According to a special report released by the Austin chapter of the Urban Land Institute, venue owners in the Red River Cultural District say “safety and security of patrons and employees are the immediate and greatest obstacles to their economic stabilization and health.”
In interviews with ULI panelists during a two-day study, the venue owners expressed concerns “a large, and ever growing, homeless population in the district attracts a criminal element, which preys on both the homeless and on district patrons and employees,” the report says. Despite the fact that the main Austin Police Department station is one block from the district, the report says “a significant trade in dangerous street drugs such as K2 has compounded the area’s unsavory reputation.”
The study, co-sponsored by the City of Austin and the Red River Cultural District Merchant’s Association/Austin Music People was conducted over a two-day period from Nov. 30-Dec. 1, 2016 with the objective of examining the challenges and opportunities in the Red River Cultural District, an area the report describes as Austin’s “live music ‘business incubator:’ the largest concentration of live music venues within a six-block district on the eastern edge of Downtown.”
In addition to safety the report cites rapidly rising rents and new development in the area as pressures on the live music scene. The report describes a general sense that “Austin venues only have a small window in which to find solutions before property values ‘really go crazy.'” And, in conclusion, states that “Austin is in the effective ’11th hour’ of the endangerment of the live music scene, and taking no action in the near term and failing to sustain action over the long haul are not acceptable options.”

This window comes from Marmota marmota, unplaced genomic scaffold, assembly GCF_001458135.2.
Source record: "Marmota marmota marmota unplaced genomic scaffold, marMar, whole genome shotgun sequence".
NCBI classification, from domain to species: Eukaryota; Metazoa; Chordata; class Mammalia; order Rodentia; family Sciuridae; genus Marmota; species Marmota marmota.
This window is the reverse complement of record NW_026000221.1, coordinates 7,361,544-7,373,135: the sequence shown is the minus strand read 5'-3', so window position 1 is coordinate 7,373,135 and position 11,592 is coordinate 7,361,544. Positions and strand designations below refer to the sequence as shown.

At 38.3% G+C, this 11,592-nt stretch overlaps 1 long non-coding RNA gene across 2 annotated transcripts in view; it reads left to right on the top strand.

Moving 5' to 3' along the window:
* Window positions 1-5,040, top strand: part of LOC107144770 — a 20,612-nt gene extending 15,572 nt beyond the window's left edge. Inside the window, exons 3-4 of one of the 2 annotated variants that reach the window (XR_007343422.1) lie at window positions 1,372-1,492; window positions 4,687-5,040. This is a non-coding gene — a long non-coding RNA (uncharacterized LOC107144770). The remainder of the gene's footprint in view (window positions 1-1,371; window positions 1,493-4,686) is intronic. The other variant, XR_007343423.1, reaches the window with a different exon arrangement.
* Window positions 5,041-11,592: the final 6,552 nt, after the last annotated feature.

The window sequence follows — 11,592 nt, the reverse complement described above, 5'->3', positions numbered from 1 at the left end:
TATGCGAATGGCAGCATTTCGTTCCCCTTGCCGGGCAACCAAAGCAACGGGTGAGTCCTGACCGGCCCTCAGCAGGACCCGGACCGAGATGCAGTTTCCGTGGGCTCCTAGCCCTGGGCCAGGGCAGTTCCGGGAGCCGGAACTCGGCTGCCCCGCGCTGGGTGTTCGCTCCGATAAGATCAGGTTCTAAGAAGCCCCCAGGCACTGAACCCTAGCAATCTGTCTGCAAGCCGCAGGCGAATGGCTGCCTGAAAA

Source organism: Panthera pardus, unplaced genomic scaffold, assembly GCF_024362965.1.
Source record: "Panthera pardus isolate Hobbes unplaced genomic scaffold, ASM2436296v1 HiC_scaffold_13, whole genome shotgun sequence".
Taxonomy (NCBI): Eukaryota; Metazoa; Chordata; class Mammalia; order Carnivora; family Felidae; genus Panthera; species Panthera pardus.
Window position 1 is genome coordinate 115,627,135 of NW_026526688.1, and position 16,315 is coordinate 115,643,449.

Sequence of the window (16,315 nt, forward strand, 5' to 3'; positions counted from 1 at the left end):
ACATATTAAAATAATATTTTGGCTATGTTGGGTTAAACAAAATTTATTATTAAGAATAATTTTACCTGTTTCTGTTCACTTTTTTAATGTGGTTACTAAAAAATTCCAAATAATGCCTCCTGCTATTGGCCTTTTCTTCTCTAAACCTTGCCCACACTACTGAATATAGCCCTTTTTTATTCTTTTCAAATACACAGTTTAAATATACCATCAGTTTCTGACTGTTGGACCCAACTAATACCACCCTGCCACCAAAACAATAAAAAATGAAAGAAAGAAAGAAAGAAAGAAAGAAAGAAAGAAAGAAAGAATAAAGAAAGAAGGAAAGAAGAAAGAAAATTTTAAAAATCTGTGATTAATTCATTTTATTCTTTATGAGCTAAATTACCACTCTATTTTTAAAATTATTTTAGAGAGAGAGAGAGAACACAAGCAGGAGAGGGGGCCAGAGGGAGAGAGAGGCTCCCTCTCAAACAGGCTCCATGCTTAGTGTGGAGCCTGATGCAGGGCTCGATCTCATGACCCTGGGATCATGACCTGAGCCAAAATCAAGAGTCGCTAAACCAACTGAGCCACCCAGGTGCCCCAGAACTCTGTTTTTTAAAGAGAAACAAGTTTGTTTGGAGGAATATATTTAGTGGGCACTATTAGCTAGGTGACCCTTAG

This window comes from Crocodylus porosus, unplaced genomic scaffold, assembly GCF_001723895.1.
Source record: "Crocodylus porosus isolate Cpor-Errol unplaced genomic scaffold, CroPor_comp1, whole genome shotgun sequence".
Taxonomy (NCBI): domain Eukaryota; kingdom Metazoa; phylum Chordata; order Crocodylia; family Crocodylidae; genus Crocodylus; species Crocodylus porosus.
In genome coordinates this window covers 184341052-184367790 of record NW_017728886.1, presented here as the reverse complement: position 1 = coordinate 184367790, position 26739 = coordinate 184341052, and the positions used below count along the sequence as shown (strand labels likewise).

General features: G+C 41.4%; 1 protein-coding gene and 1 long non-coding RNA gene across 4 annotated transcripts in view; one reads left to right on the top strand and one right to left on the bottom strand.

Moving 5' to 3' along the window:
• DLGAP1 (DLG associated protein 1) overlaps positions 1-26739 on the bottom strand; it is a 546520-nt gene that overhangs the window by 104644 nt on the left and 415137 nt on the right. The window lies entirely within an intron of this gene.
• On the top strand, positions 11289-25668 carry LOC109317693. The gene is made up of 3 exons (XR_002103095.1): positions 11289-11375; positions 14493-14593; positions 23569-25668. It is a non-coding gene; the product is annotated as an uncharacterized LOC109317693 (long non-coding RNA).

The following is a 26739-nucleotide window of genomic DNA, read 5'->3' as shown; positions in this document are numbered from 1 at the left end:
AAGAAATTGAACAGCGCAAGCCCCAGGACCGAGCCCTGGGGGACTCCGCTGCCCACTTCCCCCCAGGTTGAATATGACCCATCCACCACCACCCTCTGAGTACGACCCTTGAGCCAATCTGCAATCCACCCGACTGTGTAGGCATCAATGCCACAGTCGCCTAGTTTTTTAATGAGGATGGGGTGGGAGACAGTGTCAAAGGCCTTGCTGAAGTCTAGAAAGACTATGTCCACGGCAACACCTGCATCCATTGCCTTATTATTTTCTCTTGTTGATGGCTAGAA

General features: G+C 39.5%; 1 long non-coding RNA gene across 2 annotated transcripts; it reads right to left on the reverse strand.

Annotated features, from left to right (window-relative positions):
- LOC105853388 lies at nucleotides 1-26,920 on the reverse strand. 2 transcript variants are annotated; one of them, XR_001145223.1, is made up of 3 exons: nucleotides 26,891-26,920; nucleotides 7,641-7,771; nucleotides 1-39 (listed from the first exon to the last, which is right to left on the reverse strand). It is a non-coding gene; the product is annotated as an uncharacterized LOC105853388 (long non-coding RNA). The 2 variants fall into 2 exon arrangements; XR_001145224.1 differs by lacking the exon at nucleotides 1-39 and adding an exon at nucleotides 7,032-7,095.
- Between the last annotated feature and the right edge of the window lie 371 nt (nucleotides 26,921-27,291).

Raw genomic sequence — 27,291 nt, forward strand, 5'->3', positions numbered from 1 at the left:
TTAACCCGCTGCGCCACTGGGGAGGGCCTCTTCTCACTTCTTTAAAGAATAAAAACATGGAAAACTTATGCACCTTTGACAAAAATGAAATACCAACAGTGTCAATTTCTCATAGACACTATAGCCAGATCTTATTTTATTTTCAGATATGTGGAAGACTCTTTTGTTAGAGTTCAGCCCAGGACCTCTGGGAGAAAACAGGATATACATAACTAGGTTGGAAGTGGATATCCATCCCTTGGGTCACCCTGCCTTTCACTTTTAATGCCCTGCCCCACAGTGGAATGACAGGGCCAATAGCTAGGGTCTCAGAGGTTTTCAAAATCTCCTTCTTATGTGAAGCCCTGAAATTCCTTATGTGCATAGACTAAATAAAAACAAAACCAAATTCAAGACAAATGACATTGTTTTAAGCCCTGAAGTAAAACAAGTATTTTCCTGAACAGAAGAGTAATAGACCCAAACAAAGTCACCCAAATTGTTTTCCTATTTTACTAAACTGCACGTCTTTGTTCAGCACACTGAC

It notes that “more than 6,000 hotel rooms are within a quarter mile of the Red River Cultural District,” with more hotels slated to open in the future, underlining the importance of the Agent of Change doctrine that officials at the city music office have been exploring for the past two years and indicating the city should look at ways to use the revenue generated by Hotel Occupancy Tax to provide relief to venues.
The report isn’t all doom and gloom. It cites the lack of daytime activity in the area as a problem, but imagines a future for the district when “attractions along the revitalized creek, including simply the heritage-tourism appeal of a pleasant stroll along a landscaped historic waterway, will draw daytime visitors to the area” enhancing bars ability to successfully produce happy hour shows and daytime events.
To reach that end, the report says a number of key factors including public private partnerships to provide venues financial relief, adoption of best practice guidelines by venue owners and strong city leadership are critical. But it emphasizes a reduction of criminal activity and increased safety in the area as essential. “Without a solution to this problem, nothing else will be effective,” the report says.